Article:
Q: How many cops does it take to screw in a light bulb?
A: None. It turned itself in.
I was at Mama’s the other weekend for breakfast and watched in wonder as my parents divvied up their morning medications in a ritual now regular as meal grace.
I noticed it was tough to see all those little pills and vitamins in their little plastic containers and remarked, “That light’s too dim,” while looking up at the one over the table.
“We know,” I was told. “We just can’t get one any brighter. The store doesn’t carry 100-watt bulbs anymore.”
I assured them I would see about that, and imagine my surprise when I found they were correct.
Regular round, 100-watt bulbs have pretty much vanished from the common store shelves of America.
Now I know why, too. I looked it up and found the 2007 Energy Independence and Security Act is behind all this, trying to make things more energy-efficient.
But I’m not sure that will be the desired result. I advised my parents to get two lights instead of one so they can see better at the kitchen table.
BULB JOKES: The best part about looking up efficiency ratings for light bulbs on the Internet is that search engines keep finding “light bulb jokes.”
My favorite still remains this multiple choice one:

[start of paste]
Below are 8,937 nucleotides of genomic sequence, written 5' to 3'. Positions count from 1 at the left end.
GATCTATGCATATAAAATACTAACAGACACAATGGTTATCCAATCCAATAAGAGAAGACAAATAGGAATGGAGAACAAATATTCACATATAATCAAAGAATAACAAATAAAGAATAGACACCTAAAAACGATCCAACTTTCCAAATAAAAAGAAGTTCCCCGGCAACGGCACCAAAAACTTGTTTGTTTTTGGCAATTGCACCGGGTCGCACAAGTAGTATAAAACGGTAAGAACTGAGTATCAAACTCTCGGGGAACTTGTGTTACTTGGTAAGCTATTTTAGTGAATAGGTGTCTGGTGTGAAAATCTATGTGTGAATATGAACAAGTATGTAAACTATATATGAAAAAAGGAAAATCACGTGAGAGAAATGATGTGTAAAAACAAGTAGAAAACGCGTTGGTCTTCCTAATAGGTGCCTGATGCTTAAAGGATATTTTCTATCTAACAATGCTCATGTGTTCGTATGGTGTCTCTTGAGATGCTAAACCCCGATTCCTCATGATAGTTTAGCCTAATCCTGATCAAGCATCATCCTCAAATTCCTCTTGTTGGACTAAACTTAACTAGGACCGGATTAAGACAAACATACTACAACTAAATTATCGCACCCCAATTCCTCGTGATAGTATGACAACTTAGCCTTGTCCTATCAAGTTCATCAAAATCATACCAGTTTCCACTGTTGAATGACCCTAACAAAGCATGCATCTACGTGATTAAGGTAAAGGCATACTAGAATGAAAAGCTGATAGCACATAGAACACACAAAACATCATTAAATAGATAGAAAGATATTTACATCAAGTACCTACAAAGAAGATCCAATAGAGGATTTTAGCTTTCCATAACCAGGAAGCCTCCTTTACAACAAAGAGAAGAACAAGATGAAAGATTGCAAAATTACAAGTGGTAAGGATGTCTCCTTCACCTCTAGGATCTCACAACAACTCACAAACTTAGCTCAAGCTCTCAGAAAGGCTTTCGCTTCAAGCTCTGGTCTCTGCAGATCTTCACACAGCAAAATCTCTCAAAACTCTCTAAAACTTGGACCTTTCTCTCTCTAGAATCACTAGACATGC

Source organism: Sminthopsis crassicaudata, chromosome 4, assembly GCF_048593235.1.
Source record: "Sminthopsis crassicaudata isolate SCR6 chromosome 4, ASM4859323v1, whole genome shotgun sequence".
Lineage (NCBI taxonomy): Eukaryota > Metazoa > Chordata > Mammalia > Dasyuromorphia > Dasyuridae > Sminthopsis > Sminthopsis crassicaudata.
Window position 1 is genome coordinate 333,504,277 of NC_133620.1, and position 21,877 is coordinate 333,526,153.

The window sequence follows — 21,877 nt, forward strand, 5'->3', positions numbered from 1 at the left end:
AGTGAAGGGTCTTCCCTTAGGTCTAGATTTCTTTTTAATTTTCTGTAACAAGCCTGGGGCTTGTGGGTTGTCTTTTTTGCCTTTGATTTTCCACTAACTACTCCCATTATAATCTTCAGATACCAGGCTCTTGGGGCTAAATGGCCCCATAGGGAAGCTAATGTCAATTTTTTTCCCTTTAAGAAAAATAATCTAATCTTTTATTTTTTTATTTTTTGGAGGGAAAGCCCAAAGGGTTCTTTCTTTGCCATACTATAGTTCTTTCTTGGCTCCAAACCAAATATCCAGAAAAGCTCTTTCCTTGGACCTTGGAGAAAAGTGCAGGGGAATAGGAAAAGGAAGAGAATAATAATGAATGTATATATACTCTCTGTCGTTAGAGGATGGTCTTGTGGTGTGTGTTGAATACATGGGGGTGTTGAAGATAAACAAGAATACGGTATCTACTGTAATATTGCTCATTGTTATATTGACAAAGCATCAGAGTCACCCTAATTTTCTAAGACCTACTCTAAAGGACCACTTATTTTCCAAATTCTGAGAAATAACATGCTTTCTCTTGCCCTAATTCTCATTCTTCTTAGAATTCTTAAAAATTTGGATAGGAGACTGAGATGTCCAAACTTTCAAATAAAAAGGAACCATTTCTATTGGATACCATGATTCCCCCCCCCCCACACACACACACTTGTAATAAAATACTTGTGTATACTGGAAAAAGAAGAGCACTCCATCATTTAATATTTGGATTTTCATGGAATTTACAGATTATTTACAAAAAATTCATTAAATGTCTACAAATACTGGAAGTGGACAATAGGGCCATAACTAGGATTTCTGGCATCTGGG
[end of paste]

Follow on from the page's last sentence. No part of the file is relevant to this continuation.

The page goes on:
Q. How many SRS engineers does it take to change a light bulb?
A. Two: One to do it and one to steady the chandelier.
B. Five: One to decide which way the bulb ought to turn, one to calculate the force required, one to design a tool with which to turn the bulb, one to design a comfortable – but functional – hand grip and one to use all this equipment.
C: None: They simply redefine darkness as a government standard.
D. Seven: One to install the new bulb and six to figure out what to do with the old one.
YOUR MAIL: Jean Hamilton, of North Augusta, and Michael Hamilton, of Evans, send a postcard from Hawaii where the weather is “perfect.”
(Just like here, folks!)
TODAY’S JOKE: Here’s another one from Everett Fernandez:
At the urging of his doctor, Bill moved to Texas. After settling in, he met a neighbor who was also an older man.
“Say, is this really a healthy place?” Bill asked.
“It sure is,” the man replied.
“When I first arrived here, I couldn’t say one word. I had hardly any hair on my head. I didn’t have the strength to walk across a room and I had to be lifted out of bed.”
“That’s wonderful!” said Bill. “How long have you been here?”
“I was born here,” the man said.